• Twenty-four psychiatrically ill adolescents, unclassifiable by diagnostic criteria, were followed up after seven years. Fifteen had been ill in the interval, and the conditions of 12 of these could, as adults, be diagnosed according to established syndromes because atypical adolescent psychiatric disorder became more typical in adulthood.
Nine subjects remained well. Their original disorders had been characterized by depressed mood, reactivity, and conflicts with parents. Such a clinical picture in the absence of drug or alcohol abuse had good prognosis.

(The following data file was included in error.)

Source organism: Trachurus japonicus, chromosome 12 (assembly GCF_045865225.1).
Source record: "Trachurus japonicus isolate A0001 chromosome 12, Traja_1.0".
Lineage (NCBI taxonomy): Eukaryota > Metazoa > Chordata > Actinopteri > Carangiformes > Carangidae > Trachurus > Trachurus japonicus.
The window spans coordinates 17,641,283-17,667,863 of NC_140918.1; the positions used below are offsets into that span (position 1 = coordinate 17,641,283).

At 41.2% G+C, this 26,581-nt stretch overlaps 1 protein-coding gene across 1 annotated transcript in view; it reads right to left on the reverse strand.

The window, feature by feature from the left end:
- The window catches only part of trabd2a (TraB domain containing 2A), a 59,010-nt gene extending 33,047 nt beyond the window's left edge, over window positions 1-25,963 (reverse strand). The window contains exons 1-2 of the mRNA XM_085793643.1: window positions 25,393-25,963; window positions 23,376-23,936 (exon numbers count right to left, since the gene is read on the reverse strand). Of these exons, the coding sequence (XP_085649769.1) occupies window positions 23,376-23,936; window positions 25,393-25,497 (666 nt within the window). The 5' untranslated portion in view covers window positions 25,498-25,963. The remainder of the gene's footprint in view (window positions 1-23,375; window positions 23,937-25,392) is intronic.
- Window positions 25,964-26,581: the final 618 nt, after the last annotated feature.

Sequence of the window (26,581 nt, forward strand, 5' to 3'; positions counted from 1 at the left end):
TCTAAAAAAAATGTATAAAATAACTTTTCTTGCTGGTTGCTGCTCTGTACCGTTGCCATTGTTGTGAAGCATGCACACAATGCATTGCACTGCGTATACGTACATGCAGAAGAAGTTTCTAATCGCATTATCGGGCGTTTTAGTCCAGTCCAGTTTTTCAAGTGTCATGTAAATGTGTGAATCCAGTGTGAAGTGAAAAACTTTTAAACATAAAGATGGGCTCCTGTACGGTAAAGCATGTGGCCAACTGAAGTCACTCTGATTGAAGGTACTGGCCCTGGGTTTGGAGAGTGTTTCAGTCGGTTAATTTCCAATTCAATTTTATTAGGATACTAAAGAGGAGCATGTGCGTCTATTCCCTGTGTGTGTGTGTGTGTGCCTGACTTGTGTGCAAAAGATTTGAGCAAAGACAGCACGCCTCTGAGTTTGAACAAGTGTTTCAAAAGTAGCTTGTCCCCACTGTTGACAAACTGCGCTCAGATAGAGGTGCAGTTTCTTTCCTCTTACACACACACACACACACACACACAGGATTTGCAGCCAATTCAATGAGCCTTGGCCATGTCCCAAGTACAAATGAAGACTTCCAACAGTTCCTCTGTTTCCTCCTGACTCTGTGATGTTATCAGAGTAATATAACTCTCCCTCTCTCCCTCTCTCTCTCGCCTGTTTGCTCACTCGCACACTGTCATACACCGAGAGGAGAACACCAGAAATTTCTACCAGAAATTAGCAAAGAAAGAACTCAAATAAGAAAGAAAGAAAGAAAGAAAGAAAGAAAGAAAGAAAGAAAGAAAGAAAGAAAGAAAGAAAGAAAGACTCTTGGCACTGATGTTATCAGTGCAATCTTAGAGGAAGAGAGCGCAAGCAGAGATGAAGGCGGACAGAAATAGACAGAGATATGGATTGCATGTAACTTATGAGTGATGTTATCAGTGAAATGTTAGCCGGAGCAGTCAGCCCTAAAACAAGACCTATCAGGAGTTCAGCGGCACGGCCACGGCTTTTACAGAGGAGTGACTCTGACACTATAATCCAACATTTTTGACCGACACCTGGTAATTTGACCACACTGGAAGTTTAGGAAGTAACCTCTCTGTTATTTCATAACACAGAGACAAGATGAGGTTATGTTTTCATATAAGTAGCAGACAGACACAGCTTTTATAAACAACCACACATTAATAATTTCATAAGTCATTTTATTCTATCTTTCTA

Among many clinical and sociological features present at the time of the original study, only the presence of a "psychotic" symptom (hallucinations, delusions, formal thought disorder, or bizarre behavior) differentiated those who would be sick at follow-up from those who would be well. Poor outcome was predicted by such a symptom regardless of what the diagnosis later turned out to be.
Fard K, Hudgens RW, Weiner A. Undiagnosed Psychiatric Illness in Adolescents: A Prospective Study and Seven-Year Follow-up. Arch Gen Psychiatry. 1978;35(3):279–282. doi:https://doi.org/10.1001/archpsyc.1978.01770270029002
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